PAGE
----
Even rogue strategies like Igknights and Deskbots can get in on the action: Storming your Pendulum Spells can trigger the effects of Deskbot 005 and Deskbot 006, reviving and retrieving Deskbots from your graveyard; you set up your OTK while demolishing your opponent's defenses. Deskbots are already topping big tournaments on an occasional basis now that they have a complete Pendulum Scale, and Storm could make the deck even better.
Floodgates remain a big part of competition, and removal cards like Time-Space Trap Hole, Storming Mirror Force, Horn of Heaven, and Grand Horn of Heaven have never been as popular as they are today. Storm's a great fit for two of the biggest decks – Kozmos and Performage Pendulums – and may warrant use in Majespecters as well. You could play it in Tellarknights to take advantage of Fiendish Chain, Call Of The Haunted, and Oasis of Dragon Souls, and it's an obvious fit for rogue Pendulum strategies.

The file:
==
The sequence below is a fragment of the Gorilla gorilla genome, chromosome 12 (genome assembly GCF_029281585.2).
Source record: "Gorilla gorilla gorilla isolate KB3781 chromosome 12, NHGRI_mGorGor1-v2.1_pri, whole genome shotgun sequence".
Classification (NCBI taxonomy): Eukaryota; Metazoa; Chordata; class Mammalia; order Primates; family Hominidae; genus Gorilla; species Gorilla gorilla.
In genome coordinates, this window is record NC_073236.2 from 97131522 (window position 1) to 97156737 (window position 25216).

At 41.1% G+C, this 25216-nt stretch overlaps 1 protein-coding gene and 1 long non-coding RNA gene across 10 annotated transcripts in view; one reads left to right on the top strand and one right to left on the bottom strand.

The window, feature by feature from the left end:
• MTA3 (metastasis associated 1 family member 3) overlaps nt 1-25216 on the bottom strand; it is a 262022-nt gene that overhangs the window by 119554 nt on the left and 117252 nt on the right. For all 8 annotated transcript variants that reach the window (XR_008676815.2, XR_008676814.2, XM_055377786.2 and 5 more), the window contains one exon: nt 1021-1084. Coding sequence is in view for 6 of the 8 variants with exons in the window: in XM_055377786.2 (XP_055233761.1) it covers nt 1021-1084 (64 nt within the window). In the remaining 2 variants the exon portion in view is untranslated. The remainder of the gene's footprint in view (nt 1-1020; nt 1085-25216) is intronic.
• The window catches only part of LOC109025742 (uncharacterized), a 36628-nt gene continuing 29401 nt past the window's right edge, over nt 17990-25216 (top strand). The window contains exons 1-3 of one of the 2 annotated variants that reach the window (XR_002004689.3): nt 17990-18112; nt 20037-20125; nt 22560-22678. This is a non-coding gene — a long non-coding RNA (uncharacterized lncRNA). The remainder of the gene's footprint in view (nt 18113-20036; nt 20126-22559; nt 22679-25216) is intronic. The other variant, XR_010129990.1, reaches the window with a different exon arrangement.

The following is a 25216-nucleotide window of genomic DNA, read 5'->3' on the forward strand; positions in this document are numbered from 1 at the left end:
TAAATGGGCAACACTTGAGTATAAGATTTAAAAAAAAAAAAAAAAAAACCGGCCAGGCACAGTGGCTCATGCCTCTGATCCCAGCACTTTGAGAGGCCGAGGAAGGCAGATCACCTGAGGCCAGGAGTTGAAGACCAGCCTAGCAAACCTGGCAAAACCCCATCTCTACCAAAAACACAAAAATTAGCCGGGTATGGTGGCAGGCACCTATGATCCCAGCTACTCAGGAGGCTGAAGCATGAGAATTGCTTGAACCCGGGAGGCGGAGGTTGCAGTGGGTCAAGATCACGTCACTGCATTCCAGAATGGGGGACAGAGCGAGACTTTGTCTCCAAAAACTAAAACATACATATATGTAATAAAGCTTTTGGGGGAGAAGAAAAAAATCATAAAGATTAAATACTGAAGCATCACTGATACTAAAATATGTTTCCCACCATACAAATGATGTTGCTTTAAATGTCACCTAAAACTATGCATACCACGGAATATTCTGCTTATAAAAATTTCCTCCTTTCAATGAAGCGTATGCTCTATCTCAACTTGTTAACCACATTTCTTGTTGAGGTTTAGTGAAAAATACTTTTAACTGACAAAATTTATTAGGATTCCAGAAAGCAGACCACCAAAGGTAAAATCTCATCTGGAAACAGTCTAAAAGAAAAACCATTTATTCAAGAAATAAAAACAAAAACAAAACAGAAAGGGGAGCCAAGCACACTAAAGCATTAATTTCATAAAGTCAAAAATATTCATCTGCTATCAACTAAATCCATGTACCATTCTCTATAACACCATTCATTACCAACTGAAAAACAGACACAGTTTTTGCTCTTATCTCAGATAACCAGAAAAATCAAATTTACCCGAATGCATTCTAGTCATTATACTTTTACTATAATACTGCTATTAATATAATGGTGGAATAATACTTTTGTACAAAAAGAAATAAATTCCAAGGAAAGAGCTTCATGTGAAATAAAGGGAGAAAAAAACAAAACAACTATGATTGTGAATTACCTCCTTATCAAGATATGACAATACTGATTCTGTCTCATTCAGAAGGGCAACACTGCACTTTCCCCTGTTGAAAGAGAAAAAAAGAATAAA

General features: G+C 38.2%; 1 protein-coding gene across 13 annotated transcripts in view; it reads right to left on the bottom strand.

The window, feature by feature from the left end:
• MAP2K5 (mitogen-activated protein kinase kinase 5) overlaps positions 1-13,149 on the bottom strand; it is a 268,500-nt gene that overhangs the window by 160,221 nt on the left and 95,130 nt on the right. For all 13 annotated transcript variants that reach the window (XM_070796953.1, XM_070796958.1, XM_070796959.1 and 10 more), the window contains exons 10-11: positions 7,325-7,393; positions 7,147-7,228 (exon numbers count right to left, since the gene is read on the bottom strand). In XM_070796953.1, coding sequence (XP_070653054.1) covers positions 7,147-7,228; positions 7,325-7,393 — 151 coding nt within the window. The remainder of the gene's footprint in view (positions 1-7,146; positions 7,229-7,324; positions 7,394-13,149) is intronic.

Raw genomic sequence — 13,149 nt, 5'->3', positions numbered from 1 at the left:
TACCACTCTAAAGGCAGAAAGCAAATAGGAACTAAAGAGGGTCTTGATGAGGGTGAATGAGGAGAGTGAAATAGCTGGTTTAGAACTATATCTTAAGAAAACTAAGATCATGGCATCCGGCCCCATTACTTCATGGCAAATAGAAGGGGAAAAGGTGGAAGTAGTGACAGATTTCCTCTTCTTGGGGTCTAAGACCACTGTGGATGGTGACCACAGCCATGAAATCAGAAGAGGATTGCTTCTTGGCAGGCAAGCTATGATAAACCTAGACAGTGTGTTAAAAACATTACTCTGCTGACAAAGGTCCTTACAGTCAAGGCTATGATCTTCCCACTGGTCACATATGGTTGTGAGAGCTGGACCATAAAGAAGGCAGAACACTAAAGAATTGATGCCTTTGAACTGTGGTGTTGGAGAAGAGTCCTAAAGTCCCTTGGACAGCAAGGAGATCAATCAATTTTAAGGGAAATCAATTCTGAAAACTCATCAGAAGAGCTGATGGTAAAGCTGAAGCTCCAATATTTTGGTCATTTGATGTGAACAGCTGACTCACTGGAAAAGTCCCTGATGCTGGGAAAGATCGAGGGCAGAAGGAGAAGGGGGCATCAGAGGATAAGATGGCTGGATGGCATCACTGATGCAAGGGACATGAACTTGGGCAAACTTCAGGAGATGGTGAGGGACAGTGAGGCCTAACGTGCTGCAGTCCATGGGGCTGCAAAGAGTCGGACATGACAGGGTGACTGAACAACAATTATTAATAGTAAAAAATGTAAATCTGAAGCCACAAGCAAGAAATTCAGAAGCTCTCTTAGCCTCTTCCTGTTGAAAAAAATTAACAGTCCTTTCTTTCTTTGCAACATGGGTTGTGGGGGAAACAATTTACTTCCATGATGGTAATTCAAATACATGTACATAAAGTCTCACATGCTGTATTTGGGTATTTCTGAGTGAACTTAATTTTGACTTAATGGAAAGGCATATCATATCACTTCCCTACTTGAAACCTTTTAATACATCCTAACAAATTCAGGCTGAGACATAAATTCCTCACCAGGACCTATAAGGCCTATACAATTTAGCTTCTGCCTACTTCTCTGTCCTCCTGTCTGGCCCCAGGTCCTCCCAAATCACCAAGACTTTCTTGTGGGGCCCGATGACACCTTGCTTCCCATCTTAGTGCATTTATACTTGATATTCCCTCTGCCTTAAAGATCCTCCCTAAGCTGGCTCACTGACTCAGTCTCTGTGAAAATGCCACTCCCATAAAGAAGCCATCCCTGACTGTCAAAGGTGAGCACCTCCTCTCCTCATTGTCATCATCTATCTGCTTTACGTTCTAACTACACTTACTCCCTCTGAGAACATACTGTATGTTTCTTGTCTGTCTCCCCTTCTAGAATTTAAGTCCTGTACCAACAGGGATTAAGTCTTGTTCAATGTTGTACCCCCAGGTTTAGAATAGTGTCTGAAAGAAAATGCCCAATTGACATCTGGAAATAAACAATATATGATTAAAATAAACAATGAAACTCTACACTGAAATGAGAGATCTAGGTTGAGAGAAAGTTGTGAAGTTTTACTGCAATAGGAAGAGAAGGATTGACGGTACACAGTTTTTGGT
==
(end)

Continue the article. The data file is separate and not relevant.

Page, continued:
Look at what you're playing, and see if Storm might work for you. It's a hot tech pick in its infancy, and the surprise factor alone may win you matches. I'm really interested to see if it winds up being played more as the winter season continues.